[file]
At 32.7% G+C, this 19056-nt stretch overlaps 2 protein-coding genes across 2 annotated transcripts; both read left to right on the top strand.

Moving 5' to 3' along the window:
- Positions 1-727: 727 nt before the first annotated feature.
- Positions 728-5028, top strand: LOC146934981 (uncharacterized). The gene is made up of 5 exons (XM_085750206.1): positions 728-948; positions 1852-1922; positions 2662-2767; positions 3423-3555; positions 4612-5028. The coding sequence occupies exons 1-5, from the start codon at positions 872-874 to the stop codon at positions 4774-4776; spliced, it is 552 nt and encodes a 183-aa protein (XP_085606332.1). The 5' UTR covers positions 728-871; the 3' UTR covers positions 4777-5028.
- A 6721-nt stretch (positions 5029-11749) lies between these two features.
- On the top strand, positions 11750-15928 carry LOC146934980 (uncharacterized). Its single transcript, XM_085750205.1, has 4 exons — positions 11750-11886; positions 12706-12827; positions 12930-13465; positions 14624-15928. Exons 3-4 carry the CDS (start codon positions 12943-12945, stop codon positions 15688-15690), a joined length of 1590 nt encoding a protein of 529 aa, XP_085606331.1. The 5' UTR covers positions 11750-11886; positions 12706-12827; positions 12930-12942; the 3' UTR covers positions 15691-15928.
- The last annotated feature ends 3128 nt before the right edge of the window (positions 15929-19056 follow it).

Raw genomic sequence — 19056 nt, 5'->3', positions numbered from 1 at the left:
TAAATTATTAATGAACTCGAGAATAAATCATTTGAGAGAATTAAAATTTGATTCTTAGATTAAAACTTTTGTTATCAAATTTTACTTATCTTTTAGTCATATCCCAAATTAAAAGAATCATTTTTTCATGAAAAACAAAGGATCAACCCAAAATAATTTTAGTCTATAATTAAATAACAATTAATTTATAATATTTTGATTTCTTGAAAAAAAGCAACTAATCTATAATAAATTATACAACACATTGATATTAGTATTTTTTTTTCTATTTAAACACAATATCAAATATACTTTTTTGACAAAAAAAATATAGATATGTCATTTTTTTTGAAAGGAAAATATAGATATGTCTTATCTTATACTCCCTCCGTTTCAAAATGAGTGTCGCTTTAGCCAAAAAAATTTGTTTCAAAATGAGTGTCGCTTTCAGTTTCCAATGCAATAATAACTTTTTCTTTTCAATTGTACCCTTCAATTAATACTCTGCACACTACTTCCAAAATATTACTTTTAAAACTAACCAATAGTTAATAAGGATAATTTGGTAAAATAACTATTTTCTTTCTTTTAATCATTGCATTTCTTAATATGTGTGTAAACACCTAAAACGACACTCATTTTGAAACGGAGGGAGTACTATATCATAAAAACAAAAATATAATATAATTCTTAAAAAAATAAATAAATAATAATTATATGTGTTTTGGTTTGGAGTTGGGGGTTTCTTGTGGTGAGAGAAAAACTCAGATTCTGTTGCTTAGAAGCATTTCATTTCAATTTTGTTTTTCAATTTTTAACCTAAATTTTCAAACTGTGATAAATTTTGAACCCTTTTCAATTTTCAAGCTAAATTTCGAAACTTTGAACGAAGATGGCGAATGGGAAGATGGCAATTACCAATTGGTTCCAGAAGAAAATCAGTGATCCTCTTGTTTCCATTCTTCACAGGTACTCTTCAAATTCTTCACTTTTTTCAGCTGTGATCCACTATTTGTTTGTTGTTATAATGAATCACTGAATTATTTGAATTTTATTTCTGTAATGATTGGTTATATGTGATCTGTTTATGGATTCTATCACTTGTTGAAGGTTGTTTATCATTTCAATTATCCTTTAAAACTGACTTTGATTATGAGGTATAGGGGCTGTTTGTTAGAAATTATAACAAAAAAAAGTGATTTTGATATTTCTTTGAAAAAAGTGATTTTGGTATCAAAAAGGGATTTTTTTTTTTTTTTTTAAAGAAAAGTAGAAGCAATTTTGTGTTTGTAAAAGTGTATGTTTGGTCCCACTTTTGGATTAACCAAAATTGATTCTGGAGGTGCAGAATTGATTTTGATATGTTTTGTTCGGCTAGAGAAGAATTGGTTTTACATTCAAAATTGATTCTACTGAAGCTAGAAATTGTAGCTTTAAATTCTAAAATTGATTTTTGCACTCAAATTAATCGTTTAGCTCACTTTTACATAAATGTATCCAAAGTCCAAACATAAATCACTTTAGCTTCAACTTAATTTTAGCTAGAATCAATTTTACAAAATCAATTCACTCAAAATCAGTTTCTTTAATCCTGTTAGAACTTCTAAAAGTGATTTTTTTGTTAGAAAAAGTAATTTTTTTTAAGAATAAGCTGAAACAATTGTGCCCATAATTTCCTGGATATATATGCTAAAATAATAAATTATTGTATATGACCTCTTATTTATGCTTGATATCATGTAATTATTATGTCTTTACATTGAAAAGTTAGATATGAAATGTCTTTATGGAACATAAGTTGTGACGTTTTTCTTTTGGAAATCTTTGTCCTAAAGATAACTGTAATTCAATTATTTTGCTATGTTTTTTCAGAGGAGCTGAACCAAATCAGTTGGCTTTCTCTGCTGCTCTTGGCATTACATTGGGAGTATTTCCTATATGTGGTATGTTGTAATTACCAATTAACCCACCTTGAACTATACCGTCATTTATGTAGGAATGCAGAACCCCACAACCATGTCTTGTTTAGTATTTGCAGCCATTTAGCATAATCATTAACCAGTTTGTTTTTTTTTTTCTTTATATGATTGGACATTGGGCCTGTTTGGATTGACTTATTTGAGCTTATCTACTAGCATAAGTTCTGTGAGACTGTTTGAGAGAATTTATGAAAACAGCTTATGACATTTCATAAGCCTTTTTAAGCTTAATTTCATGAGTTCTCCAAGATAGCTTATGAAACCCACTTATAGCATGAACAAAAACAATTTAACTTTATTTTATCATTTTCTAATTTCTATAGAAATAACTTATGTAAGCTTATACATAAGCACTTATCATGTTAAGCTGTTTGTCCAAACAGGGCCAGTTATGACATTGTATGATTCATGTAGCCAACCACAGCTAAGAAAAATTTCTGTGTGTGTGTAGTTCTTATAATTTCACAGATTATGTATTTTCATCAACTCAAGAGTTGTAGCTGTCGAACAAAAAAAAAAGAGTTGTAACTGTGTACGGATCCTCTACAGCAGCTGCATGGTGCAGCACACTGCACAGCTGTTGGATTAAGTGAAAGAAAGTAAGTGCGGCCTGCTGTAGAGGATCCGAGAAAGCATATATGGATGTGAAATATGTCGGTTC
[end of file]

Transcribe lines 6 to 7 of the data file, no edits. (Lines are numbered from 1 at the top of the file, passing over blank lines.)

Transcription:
- On the top strand, positions 11750-15928 carry LOC146934980 (uncharacterized). Its single transcript, XM_085750205.1, has 4 exons — positions 11750-11886; positions 12706-12827; positions 12930-13465; positions 14624-15928. Exons 3-4 carry the CDS (start codon positions 12943-12945, stop codon positions 15688-15690), a joined length of 1590 nt encoding a protein of 529 aa, XP_085606331.1. The 5' UTR covers positions 11750-11886; positions 12706-12827; positions 12930-12942; the 3' UTR covers positions 15691-15928.
- The last annotated feature ends 3128 nt before the right edge of the window (positions 15929-19056 follow it).